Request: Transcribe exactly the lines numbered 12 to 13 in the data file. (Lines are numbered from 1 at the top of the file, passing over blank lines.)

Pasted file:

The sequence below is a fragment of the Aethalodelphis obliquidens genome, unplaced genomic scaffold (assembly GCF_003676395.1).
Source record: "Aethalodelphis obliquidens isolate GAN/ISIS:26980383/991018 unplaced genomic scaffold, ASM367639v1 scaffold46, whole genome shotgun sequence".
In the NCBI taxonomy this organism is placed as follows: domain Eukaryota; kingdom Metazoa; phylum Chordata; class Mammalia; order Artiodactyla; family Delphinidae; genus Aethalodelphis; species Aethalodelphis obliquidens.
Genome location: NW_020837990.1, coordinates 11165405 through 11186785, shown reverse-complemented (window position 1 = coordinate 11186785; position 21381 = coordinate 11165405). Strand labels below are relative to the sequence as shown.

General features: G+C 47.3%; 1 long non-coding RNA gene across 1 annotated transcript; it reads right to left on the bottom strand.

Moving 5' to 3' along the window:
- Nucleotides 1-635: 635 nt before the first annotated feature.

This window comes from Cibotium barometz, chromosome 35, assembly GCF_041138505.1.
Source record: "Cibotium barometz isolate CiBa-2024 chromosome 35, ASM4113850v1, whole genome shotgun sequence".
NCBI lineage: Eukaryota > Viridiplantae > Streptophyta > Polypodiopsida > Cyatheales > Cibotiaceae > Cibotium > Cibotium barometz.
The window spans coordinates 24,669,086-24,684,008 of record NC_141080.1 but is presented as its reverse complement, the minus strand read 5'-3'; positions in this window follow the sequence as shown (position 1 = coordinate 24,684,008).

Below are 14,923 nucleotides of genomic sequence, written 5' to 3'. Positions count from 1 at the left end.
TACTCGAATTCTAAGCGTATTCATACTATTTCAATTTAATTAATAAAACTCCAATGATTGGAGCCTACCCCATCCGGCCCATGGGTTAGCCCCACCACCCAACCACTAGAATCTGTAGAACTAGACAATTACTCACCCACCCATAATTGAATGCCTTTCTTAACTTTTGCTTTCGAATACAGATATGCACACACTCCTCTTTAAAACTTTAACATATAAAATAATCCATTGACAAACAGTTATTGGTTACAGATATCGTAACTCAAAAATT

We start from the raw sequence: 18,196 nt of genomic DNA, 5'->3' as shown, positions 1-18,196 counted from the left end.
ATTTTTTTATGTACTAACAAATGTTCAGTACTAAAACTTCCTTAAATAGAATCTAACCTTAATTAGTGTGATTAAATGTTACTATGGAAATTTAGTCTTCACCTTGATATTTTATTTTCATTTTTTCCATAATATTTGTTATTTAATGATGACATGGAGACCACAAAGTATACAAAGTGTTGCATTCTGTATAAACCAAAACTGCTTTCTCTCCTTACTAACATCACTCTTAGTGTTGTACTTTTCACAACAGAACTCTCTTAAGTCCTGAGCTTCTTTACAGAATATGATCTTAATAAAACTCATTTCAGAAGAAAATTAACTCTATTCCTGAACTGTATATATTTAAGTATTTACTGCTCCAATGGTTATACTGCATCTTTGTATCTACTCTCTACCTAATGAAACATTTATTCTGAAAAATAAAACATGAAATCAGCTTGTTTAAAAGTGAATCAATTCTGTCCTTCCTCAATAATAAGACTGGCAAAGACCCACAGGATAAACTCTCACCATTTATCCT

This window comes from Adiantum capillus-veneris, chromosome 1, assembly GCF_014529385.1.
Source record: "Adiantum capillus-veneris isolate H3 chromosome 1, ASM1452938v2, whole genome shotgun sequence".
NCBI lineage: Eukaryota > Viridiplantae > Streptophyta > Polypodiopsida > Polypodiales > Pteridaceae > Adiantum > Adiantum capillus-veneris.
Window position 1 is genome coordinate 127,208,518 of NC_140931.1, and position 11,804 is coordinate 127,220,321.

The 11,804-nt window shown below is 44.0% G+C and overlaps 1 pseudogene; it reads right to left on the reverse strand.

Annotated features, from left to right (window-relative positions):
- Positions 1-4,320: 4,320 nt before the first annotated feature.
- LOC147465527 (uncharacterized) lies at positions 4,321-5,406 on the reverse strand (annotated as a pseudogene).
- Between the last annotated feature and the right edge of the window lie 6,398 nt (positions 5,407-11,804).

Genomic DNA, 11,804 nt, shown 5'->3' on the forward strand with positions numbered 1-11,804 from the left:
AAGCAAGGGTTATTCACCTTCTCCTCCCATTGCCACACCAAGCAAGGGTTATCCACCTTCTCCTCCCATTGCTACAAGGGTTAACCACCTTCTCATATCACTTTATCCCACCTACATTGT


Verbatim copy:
Below are 14,923 nucleotides of genomic sequence, written 5' to 3'. Positions count from 1 at the left end.
TACTCGAATTCTAAGCGTATTCATACTATTTCAATTTAATTAATAAAACTCCAATGATTGGAGCCTACCCCATCCGGCCCATGGGTTAGCCCCACCACCCAACCACTAGAATCTGTAGAACTAGACAATTACTCACCCACCCATAATTGAATGCCTTTCTTAACTTTTGCTTTCGAATACAGATATGCACACACTCCTCTTTAAAACTTTAACATATAAAATAATCCATTGACAAACAGTTATTGGTTACAGATATCGTAACTCAAAAATT